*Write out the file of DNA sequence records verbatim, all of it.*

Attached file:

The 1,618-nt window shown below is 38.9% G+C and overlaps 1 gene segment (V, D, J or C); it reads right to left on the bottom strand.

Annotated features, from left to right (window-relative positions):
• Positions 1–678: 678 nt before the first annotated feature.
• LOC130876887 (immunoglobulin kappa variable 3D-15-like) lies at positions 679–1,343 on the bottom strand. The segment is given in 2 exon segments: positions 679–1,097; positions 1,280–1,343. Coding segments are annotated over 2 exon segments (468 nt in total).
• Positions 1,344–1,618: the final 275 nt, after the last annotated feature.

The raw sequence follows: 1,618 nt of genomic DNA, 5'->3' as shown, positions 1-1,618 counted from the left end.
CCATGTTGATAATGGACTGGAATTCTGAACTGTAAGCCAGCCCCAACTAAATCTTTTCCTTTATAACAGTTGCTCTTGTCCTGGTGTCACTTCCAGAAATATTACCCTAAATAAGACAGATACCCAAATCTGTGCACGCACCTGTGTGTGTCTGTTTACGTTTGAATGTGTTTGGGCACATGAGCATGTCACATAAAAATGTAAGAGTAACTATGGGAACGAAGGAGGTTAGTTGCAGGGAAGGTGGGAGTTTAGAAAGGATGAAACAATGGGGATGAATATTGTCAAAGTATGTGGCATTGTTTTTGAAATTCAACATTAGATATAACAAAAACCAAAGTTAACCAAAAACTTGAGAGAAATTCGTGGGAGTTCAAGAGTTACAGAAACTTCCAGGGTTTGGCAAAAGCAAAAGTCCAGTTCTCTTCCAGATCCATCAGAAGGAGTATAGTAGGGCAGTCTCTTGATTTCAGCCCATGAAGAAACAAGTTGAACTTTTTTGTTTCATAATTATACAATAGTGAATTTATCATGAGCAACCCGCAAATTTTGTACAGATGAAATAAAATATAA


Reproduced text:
The 1,618-nt window shown below is 38.9% G+C and overlaps 1 gene segment (V, D, J or C); it reads right to left on the bottom strand.

Annotated features, from left to right (window-relative positions):
• Positions 1–678: 678 nt before the first annotated feature.
• LOC130876887 (immunoglobulin kappa variable 3D-15-like) lies at positions 679–1,343 on the bottom strand. The segment is given in 2 exon segments: positions 679–1,097; positions 1,280–1,343. Coding segments are annotated over 2 exon segments (468 nt in total).
• Positions 1,344–1,618: the final 275 nt, after the last annotated feature.

The raw sequence follows: 1,618 nt of genomic DNA, 5'->3' as shown, positions 1-1,618 counted from the left end.
CCATGTTGATAATGGACTGGAATTCTGAACTGTAAGCCAGCCCCAACTAAATCTTTTCCTTTATAACAGTTGCTCTTGTCCTGGTGTCACTTCCAGAAATATTACCCTAAATAAGACAGATACCCAAATCTGTGCACGCACCTGTGTGTGTCTGTTTACGTTTGAATGTGTTTGGGCACATGAGCATGTCACATAAAAATGTAAGAGTAACTATGGGAACGAAGGAGGTTAGTTGCAGGGAAGGTGGGAGTTTAGAAAGGATGAAACAATGGGGATGAATATTGTCAAAGTATGTGGCATTGTTTTTGAAATTCAACATTAGATATAACAAAAACCAAAGTTAACCAAAAACTTGAGAGAAATTCGTGGGAGTTCAAGAGTTACAGAAACTTCCAGGGTTTGGCAAAAGCAAAAGTCCAGTTCTCTTCCAGATCCATCAGAAGGAGTATAGTAGGGCAGTCTCTTGATTTCAGCCCATGAAGAAACAAGTTGAACTTTTTTGTTTCATAATTATACAATAGTGAATTTATCATGAGCAACCCGCAAATTTTGTACAGATGAAATAAAATATAA